Then there was the evening that my parents had called us all into the living room and sat us down on the sofa and, with the tight-lipped gentility of funeral directors, explained to us that mom would be moving in with Valerie. This was four months into my senior year. “I’ll be right across town,” my mother had said as she wiped away tears. “Not even ten minutes away. I’ll see you all the time.”
For a few seconds no one said anything. The antique clock on the mantel ticked patiently. “You’re telling us you’re queer?” I said finally, more like a statement.
Mom looked pained. She studied the rug and smoothed back her long red hair. “I know it’s difficult to understand. I really do. But Val makes me very happy. And I—we, I mean, me and your dad just want us all to be happy. Does that make sense?”
“So, Dad doesn’t make you happy?” my brother Devon, 13, rebutted. He crossed his arms over the faded Misfits logo on his t-shirt.
“I didn’t mean it like that.”
“Then how did you mean it?”
“People change, honey. That’s all. It’s no one’s fault.”
“This is bullshit,” I said.
“Language!” Dad cut in feebly, his first contribution to the conversation. He’d been staring vacantly at the wall behind us, the same ten-mile stare you see on soldiers returning from combat. Over the past few months he’d dropped a good twenty pounds and had started attending this divorced men’s prayer group at First Methodist; he was always going around quoting Proverbs.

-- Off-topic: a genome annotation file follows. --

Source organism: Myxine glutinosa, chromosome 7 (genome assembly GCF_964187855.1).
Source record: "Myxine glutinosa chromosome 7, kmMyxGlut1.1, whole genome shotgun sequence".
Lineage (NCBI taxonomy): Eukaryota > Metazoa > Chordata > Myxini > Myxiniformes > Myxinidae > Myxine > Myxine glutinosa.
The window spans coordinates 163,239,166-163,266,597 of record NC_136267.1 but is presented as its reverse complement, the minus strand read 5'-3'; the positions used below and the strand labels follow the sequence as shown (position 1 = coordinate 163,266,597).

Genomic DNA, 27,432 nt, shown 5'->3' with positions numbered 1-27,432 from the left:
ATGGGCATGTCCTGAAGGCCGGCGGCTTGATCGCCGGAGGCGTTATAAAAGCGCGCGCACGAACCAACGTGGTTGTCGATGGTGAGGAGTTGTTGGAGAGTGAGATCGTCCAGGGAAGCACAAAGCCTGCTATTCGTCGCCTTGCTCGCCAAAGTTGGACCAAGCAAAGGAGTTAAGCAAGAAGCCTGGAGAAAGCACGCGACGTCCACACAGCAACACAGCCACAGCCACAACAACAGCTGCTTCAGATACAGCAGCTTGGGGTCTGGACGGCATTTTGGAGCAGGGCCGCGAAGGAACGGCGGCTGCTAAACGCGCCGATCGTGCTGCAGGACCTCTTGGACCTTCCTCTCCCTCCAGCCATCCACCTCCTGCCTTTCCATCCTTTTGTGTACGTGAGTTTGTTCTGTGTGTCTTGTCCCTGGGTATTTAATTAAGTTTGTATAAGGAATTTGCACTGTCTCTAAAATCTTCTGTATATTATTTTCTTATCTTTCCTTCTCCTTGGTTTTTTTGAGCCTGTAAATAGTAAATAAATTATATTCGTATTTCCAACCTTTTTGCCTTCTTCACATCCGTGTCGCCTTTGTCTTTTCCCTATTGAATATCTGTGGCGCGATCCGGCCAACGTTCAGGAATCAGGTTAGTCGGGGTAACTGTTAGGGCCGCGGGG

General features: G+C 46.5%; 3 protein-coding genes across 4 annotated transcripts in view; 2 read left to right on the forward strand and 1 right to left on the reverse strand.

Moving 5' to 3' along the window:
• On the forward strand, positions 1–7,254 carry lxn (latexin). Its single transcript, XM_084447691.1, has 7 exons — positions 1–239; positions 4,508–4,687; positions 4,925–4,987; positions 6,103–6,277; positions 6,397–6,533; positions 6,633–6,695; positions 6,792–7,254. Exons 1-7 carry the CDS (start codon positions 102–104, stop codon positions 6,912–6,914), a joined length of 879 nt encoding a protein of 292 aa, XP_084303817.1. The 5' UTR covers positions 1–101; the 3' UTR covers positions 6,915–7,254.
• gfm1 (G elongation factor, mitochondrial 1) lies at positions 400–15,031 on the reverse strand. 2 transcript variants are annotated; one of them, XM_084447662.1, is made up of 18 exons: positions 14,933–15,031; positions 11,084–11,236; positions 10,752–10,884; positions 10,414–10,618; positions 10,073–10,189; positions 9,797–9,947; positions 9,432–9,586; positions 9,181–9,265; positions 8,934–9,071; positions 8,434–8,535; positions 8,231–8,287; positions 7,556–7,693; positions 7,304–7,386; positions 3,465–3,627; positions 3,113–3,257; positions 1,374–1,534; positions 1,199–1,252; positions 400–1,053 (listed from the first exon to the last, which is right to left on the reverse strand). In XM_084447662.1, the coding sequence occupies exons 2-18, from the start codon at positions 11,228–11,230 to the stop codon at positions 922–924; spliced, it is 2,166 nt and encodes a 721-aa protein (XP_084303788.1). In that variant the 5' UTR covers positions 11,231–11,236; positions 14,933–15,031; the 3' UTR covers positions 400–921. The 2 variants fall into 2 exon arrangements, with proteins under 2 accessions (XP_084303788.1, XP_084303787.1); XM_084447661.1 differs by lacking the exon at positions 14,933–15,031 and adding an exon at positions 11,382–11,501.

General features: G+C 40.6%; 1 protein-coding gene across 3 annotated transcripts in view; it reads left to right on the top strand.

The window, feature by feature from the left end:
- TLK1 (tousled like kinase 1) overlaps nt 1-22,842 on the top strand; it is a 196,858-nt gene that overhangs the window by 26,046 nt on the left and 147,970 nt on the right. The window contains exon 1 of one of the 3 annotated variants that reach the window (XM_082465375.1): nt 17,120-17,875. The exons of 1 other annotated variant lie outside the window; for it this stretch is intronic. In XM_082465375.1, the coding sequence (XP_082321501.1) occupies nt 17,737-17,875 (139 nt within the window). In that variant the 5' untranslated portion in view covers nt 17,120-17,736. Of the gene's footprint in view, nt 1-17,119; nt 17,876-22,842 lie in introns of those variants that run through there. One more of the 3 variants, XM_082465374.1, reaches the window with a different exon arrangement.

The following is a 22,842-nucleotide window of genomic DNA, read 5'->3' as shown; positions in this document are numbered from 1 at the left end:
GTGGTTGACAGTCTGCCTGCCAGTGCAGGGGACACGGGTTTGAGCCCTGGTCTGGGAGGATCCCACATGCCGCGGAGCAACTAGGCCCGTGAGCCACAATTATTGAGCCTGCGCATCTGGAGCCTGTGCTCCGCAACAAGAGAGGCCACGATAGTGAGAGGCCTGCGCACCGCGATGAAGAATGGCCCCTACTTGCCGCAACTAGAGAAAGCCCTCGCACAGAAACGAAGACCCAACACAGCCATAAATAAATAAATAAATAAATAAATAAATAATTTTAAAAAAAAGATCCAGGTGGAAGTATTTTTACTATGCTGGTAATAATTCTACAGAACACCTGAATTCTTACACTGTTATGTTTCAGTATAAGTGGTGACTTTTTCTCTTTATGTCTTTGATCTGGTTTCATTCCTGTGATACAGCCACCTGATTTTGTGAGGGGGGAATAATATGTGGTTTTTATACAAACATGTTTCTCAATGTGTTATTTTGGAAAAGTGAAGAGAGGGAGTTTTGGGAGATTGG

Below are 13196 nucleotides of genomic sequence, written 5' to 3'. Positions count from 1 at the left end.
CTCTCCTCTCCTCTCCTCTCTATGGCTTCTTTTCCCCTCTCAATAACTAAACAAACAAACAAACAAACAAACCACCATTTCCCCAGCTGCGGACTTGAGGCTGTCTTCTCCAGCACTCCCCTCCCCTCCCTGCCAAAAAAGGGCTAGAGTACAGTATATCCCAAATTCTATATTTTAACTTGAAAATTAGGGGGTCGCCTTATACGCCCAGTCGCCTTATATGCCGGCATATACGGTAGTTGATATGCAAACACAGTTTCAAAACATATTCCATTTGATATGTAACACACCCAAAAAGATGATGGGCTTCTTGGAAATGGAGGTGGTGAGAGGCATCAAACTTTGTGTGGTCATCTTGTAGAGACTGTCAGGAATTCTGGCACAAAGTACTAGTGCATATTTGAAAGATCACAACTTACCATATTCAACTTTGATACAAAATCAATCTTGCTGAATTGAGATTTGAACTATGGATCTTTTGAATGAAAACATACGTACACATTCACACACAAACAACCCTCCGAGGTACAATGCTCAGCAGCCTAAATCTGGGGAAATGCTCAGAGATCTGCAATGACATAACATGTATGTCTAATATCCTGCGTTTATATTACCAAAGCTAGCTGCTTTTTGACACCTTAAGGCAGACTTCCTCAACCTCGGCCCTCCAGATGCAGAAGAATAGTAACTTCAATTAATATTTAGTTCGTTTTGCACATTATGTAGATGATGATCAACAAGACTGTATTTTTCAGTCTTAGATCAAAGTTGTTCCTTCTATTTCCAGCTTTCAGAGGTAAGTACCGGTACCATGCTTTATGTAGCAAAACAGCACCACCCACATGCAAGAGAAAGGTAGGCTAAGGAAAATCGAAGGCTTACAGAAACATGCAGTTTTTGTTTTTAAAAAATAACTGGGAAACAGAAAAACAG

“It is!” I continued. “She’s all like, ‘Oh, by the way, I’m queer now, and I’m moving in with Val,’ and we’re just supposed to be like whatever?”
My brother Chris, 10, whimpered and then began to sob, his customary reaction to family turmoil. There had already been talk of having him see a child psychiatrist. “Are you mad at us?”
Mom cupped her hands against her chest. “Oh, sweetie, no no no! It’s not that at all.”
“Then how come you don’t want to live with us anymore?”
Her eyes flicked to Dad as if she was waiting for his input, but he was still staring slack-jawed at the wall, completely checked out. She leaned forward and put her hand on Chris’ knee, and her eyes welled up with fresh tears. “Baby,” she said softly, soothingly. “You’re still my boys. You’re still my angels.”
Now, as we approached the house, Nosh said, “Man, that place is nice.”
“What do you think they’re doing in there?”
“Who cares?” I belched, tossing my empty beer can out the window. “Fuck her.”
“Dude! What if they’re, like, straight up sixty-nining right now? I mean, just full-on lezzing it?”